REVIEW | doi:10.20944/preprints201911.0084.v3
Subject: Biology, Anatomy & Morphology Keywords: brainstem sensory nuclei; somatosensation; secondary afferents; posterior column
Online: 8 March 2020 (17:17:31 CET)
The dorsal column nuclei complex (DCN-complex) includes the dorsal column nuclei (DCN, referring to the gracile and cuneate nuclei collectively), external cuneate, X, and Z nuclei, and the median accessory nucleus. The DCN are organised by both somatotopy and modality, and have a diverse range of afferent inputs and projection targets. The functional organisation and connectivity of the DCN implicate them in a variety of sensorimotor functions, beyond their commonly accepted role in processing and transmitting somatosensory information to the thalamus, yet this is largely underappreciated in the literature. To consolidate insights into their sensorimotor functions, this review examines the morphology, organisation, and connectivity of the DCN and their associated nuclei. First, we briefly discuss the receptors, afferent fibres, and pathways involved in conveying tactile and proprioceptive information to the DCN. Next, we review the modality and somatotopic arrangements of the remaining constituents of the DCN-complex. Finally, we examine and discuss the functional implications of the myriad of DCN-complex projection targets throughout the diencephalon, midbrain, and hindbrain, in addition to their modulatory inputs from the cortex. The organisation and connectivity of the DCN-complex suggest that these nuclei should be considered a complex integration and distribution hub for sensorimotor information.
REVIEW | doi:10.20944/preprints202212.0222.v1
Subject: Medicine & Pharmacology, Clinical Neurology Keywords: cerebellal mutism syndrome,; cerebello-cerebral diaschisis; posterior fossa tumor; vermis language impairment
Online: 13 December 2022 (02:35:01 CET)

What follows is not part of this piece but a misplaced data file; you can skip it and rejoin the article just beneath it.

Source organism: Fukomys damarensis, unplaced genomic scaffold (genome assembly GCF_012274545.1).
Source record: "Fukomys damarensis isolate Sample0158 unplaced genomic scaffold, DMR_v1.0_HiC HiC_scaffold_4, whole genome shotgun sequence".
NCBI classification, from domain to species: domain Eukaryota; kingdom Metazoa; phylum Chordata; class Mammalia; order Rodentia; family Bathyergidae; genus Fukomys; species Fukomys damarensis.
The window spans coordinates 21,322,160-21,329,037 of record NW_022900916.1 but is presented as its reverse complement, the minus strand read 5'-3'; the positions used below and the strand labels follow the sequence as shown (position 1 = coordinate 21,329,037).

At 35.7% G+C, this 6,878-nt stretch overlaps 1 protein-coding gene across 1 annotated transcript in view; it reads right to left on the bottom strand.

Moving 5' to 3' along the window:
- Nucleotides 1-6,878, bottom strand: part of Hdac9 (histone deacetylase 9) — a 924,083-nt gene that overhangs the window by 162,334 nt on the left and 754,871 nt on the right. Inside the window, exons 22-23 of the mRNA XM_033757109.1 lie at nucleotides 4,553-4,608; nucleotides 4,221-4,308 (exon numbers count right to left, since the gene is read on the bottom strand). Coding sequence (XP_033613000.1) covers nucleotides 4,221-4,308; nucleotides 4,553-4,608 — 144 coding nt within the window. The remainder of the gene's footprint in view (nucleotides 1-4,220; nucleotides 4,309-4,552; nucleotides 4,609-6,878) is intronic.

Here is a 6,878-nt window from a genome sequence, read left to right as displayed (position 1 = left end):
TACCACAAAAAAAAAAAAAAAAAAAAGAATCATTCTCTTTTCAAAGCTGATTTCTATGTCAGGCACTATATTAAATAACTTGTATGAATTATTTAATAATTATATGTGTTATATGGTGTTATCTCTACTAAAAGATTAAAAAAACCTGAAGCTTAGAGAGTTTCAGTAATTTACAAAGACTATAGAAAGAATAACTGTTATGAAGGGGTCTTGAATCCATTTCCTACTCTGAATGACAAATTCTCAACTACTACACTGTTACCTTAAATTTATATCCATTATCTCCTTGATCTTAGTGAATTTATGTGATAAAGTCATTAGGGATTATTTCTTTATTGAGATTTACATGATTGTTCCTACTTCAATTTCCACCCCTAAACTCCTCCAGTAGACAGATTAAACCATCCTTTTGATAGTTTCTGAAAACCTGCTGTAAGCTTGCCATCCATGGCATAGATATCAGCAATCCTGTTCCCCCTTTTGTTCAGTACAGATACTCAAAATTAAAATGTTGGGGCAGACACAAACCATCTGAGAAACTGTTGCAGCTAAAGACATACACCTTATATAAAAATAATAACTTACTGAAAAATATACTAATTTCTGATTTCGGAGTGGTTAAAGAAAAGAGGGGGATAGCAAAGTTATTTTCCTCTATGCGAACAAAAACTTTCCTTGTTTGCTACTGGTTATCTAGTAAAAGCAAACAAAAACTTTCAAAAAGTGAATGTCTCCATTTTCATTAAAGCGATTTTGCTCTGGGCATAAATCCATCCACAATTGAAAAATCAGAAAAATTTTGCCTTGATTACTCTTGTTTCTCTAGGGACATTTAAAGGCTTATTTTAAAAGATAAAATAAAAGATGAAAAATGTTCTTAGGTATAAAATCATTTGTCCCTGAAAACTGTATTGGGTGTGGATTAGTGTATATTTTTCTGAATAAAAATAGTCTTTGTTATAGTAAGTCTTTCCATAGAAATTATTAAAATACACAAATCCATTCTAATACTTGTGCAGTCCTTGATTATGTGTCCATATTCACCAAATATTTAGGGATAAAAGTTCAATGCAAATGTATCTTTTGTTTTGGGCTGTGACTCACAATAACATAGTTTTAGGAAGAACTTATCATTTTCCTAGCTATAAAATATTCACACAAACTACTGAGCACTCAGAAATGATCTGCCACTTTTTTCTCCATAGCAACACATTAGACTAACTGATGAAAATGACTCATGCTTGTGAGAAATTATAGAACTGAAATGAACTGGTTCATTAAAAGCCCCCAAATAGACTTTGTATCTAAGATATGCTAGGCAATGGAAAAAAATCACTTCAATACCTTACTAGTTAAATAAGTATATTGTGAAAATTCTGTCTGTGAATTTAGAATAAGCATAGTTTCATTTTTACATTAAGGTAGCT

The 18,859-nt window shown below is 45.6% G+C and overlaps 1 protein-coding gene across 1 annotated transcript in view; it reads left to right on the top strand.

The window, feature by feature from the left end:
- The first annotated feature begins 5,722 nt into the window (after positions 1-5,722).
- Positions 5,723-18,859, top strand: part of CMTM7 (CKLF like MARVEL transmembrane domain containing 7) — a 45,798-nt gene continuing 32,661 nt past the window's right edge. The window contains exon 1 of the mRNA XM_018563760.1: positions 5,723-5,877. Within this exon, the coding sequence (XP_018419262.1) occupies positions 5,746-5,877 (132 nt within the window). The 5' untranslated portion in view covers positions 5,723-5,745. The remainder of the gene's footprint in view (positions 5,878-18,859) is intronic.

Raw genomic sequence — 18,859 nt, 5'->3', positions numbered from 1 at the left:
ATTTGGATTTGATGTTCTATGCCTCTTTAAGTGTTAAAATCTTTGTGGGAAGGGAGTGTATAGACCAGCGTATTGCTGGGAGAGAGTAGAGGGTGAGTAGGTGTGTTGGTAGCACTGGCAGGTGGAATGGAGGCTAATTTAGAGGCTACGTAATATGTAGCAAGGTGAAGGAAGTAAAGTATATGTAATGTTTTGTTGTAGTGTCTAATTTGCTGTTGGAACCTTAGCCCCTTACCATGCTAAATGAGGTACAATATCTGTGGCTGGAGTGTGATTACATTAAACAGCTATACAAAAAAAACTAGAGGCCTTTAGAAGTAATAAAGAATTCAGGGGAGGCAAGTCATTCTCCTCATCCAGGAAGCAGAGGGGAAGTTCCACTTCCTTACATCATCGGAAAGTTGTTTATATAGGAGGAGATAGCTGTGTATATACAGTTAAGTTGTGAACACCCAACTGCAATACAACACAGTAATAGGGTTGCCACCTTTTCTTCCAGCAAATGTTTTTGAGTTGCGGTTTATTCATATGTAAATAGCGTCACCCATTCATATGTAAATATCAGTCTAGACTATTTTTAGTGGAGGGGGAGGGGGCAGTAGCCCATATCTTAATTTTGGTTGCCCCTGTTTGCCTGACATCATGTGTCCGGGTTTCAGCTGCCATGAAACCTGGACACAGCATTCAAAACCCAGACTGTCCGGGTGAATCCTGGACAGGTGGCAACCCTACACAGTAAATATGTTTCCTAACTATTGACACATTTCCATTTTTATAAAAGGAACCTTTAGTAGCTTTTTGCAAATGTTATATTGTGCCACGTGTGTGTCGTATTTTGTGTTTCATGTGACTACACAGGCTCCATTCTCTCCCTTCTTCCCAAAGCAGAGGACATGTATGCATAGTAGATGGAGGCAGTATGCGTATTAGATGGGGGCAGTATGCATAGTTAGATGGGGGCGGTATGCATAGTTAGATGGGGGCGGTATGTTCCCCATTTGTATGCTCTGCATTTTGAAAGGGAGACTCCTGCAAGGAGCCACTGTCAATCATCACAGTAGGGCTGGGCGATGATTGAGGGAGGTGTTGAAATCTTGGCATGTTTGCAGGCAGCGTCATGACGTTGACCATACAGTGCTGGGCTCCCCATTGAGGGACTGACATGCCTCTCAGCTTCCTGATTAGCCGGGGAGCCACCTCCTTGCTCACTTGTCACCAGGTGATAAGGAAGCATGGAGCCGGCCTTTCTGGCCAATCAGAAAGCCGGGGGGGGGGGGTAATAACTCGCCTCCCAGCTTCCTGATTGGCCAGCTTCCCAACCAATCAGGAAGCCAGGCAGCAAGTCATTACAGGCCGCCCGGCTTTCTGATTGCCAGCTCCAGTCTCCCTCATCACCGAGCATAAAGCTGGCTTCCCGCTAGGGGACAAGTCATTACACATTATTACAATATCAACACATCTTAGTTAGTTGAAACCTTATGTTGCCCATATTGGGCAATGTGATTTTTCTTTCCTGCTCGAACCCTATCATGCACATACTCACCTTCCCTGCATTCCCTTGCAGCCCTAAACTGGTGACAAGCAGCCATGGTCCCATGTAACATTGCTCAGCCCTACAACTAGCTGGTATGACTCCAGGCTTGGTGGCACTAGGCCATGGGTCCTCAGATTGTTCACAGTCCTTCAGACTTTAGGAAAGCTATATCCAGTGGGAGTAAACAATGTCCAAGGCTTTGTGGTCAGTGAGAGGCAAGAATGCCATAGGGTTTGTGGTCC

Cerebellar mutism syndrome (CMS), also known as posterior fossa syndrome, is encountered in a subset of children who have undergone an operative procedure of the posterior cranial fossa, mainly involving the vermis, and the most frequent underlying pathology is proved to be medulloblastoma. The most common characteristics of this syndrome include an often transient, although protracted, language impairment, emotional lability, along with cerebellar, and brainstem dysfunction. Nevertheless, a significant number of patients experience persistent neurological deficits and lasting neurocognitive impairment. A lot of research and clinical studies have been performed in order to better delineate this syndrome. The main obstacles in our way to highlight all aspects of this syndrome were related with an inconsistent nomenclature, poorly defined diagnostic criteria, and uncertainty surrounding risk factors and etiology. Currently, there is a combination of diagnostic criteria that are regarded as prerequisites in order to establish the diagnosis of CMS. These include language impairment and emotional lability, as proposed by the international Board of the Posterior Fossa Society in their consensus statement. Several risk factors are recognized as implicated in the pathogenesis of this syndrome, including midline tumor location, diagnosis of medulloblastoma, younger age at diagnosis, and preoperatively established language impairment. A proposed etiology of CMS includes disruption of the cerebellar outflow tracts, the cerebellar nuclei, and their efferent projections through the superior cerebellar peduncle. Specific treatment for CMS is lacking, and it continues to be directed at symptom management. Our aim is to present a comprehensive narrative review of CMS etiology, diagnosis, risk factors, clinical presentation, and clinical management. Moreover, we attempt to recognize the most widely recognized priorities of the research community in order to expand our knowledge in the era of diagnostics, prevention, and therapeutic options for patients suffering from CM, or who are at risk for development of this syndrome.